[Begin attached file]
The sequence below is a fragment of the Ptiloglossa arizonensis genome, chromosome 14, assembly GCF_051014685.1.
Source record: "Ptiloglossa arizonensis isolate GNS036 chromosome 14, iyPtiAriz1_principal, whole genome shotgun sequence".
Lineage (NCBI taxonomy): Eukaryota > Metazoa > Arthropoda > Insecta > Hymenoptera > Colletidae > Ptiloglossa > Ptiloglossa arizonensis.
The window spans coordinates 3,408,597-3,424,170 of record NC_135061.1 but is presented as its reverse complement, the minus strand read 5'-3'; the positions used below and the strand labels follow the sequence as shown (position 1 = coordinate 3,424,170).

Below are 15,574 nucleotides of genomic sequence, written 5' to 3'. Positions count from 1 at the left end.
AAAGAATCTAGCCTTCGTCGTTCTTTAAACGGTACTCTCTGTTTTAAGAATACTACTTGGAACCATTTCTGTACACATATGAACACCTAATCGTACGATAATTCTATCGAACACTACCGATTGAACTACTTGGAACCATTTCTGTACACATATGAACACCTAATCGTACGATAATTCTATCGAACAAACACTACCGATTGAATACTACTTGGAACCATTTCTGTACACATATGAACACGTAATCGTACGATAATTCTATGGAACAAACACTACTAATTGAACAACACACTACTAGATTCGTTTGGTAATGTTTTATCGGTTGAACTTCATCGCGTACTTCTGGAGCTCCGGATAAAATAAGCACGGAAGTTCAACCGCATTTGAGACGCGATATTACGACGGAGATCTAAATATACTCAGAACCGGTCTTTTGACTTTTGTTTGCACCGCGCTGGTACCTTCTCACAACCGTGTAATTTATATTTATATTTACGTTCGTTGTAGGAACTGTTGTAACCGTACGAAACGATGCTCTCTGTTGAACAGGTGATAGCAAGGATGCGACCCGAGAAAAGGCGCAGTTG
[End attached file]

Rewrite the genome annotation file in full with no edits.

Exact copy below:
The sequence below is a fragment of the Ptiloglossa arizonensis genome, chromosome 14, assembly GCF_051014685.1.
Source record: "Ptiloglossa arizonensis isolate GNS036 chromosome 14, iyPtiAriz1_principal, whole genome shotgun sequence".
Lineage (NCBI taxonomy): Eukaryota > Metazoa > Arthropoda > Insecta > Hymenoptera > Colletidae > Ptiloglossa > Ptiloglossa arizonensis.
The window spans coordinates 3,408,597-3,424,170 of record NC_135061.1 but is presented as its reverse complement, the minus strand read 5'-3'; the positions used below and the strand labels follow the sequence as shown (position 1 = coordinate 3,424,170).

Below are 15,574 nucleotides of genomic sequence, written 5' to 3'. Positions count from 1 at the left end.
AAAGAATCTAGCCTTCGTCGTTCTTTAAACGGTACTCTCTGTTTTAAGAATACTACTTGGAACCATTTCTGTACACATATGAACACCTAATCGTACGATAATTCTATCGAACACTACCGATTGAACTACTTGGAACCATTTCTGTACACATATGAACACCTAATCGTACGATAATTCTATCGAACAAACACTACCGATTGAATACTACTTGGAACCATTTCTGTACACATATGAACACGTAATCGTACGATAATTCTATGGAACAAACACTACTAATTGAACAACACACTACTAGATTCGTTTGGTAATGTTTTATCGGTTGAACTTCATCGCGTACTTCTGGAGCTCCGGATAAAATAAGCACGGAAGTTCAACCGCATTTGAGACGCGATATTACGACGGAGATCTAAATATACTCAGAACCGGTCTTTTGACTTTTGTTTGCACCGCGCTGGTACCTTCTCACAACCGTGTAATTTATATTTATATTTACGTTCGTTGTAGGAACTGTTGTAACCGTACGAAACGATGCTCTCTGTTGAACAGGTGATAGCAAGGATGCGACCCGAGAAAAGGCGCAGTTG